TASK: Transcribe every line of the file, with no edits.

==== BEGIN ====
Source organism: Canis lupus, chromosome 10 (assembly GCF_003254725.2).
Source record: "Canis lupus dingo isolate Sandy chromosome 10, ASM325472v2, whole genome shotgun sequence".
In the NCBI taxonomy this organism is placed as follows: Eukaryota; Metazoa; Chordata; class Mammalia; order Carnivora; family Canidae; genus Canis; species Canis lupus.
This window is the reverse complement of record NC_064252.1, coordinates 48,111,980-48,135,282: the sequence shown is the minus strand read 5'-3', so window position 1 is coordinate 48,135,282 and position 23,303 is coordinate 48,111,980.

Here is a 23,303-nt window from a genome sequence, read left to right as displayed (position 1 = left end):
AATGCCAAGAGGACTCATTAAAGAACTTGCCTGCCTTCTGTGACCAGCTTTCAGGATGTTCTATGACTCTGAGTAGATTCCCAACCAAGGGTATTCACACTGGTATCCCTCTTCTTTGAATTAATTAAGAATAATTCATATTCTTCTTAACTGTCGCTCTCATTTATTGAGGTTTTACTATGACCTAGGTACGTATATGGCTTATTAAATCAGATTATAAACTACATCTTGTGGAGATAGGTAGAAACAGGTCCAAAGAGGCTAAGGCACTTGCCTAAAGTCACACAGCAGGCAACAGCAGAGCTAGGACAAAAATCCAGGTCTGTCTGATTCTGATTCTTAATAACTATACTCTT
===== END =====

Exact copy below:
Source organism: Canis lupus, chromosome 10 (assembly GCF_003254725.2).
Source record: "Canis lupus dingo isolate Sandy chromosome 10, ASM325472v2, whole genome shotgun sequence".
In the NCBI taxonomy this organism is placed as follows: Eukaryota; Metazoa; Chordata; class Mammalia; order Carnivora; family Canidae; genus Canis; species Canis lupus.
This window is the reverse complement of record NC_064252.1, coordinates 48,111,980-48,135,282: the sequence shown is the minus strand read 5'-3', so window position 1 is coordinate 48,135,282 and position 23,303 is coordinate 48,111,980.

Here is a 23,303-nt window from a genome sequence, read left to right as displayed (position 1 = left end):
AATGCCAAGAGGACTCATTAAAGAACTTGCCTGCCTTCTGTGACCAGCTTTCAGGATGTTCTATGACTCTGAGTAGATTCCCAACCAAGGGTATTCACACTGGTATCCCTCTTCTTTGAATTAATTAAGAATAATTCATATTCTTCTTAACTGTCGCTCTCATTTATTGAGGTTTTACTATGACCTAGGTACGTATATGGCTTATTAAATCAGATTATAAACTACATCTTGTGGAGATAGGTAGAAACAGGTCCAAAGAGGCTAAGGCACTTGCCTAAAGTCACACAGCAGGCAACAGCAGAGCTAGGACAAAAATCCAGGTCTGTCTGATTCTGATTCTTAATAACTATACTCTT